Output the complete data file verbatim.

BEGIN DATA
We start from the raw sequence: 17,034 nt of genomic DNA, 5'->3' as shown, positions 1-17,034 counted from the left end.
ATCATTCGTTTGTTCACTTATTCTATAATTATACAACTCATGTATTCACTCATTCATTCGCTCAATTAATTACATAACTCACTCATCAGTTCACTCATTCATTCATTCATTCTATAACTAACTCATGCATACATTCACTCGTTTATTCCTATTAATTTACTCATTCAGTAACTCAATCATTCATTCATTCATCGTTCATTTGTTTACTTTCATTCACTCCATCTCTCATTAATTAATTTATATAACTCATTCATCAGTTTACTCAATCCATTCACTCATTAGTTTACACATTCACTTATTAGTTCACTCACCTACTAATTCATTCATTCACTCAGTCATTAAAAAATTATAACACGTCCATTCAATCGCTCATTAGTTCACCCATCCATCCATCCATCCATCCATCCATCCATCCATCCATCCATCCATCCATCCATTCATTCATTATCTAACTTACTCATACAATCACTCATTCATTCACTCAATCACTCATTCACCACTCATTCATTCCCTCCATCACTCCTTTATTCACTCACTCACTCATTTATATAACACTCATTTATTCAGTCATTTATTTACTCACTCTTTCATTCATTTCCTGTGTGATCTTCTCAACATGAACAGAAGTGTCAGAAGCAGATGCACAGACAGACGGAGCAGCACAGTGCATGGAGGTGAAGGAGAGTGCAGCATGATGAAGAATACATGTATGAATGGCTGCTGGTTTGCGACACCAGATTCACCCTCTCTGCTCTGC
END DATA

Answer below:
We start from the raw sequence: 17,034 nt of genomic DNA, 5'->3' as shown, positions 1-17,034 counted from the left end.
ATCATTCGTTTGTTCACTTATTCTATAATTATACAACTCATGTATTCACTCATTCATTCGCTCAATTAATTACATAACTCACTCATCAGTTCACTCATTCATTCATTCATTCTATAACTAACTCATGCATACATTCACTCGTTTATTCCTATTAATTTACTCATTCAGTAACTCAATCATTCATTCATTCATCGTTCATTTGTTTACTTTCATTCACTCCATCTCTCATTAATTAATTTATATAACTCATTCATCAGTTTACTCAATCCATTCACTCATTAGTTTACACATTCACTTATTAGTTCACTCACCTACTAATTCATTCATTCACTCAGTCATTAAAAAATTATAACACGTCCATTCAATCGCTCATTAGTTCACCCATCCATCCATCCATCCATCCATCCATCCATCCATCCATCCATCCATCCATCCATTCATTCATTATCTAACTTACTCATACAATCACTCATTCATTCACTCAATCACTCATTCACCACTCATTCATTCCCTCCATCACTCCTTTATTCACTCACTCACTCATTTATATAACACTCATTTATTCAGTCATTTATTTACTCACTCTTTCATTCATTTCCTGTGTGATCTTCTCAACATGAACAGAAGTGTCAGAAGCAGATGCACAGACAGACGGAGCAGCACAGTGCATGGAGGTGAAGGAGAGTGCAGCATGATGAAGAATACATGTATGAATGGCTGCTGGTTTGCGACACCAGATTCACCCTCTCTGCTCTGC